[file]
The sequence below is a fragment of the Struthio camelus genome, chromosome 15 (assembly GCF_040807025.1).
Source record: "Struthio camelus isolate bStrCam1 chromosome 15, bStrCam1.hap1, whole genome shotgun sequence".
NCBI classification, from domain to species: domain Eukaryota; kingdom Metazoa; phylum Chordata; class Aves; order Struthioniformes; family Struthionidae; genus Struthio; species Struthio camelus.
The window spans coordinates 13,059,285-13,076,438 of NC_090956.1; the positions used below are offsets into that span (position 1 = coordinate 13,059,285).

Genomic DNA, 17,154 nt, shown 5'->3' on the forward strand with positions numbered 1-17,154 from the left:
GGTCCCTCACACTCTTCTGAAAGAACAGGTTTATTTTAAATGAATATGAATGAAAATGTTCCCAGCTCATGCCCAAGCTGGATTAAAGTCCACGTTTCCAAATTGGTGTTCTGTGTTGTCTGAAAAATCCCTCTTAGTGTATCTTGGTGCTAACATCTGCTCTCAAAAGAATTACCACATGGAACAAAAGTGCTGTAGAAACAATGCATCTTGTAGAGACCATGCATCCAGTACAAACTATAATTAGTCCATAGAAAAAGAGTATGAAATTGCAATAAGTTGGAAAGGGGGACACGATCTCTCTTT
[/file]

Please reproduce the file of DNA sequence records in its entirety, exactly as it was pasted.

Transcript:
The sequence below is a fragment of the Struthio camelus genome, chromosome 15 (assembly GCF_040807025.1).
Source record: "Struthio camelus isolate bStrCam1 chromosome 15, bStrCam1.hap1, whole genome shotgun sequence".
NCBI classification, from domain to species: domain Eukaryota; kingdom Metazoa; phylum Chordata; class Aves; order Struthioniformes; family Struthionidae; genus Struthio; species Struthio camelus.
The window spans coordinates 13,059,285-13,076,438 of NC_090956.1; the positions used below are offsets into that span (position 1 = coordinate 13,059,285).

Genomic DNA, 17,154 nt, shown 5'->3' on the forward strand with positions numbered 1-17,154 from the left:
GGTCCCTCACACTCTTCTGAAAGAACAGGTTTATTTTAAATGAATATGAATGAAAATGTTCCCAGCTCATGCCCAAGCTGGATTAAAGTCCACGTTTCCAAATTGGTGTTCTGTGTTGTCTGAAAAATCCCTCTTAGTGTATCTTGGTGCTAACATCTGCTCTCAAAAGAATTACCACATGGAACAAAAGTGCTGTAGAAACAATGCATCTTGTAGAGACCATGCATCCAGTACAAACTATAATTAGTCCATAGAAAAAGAGTATGAAATTGCAATAAGTTGGAAAGGGGGACACGATCTCTCTTT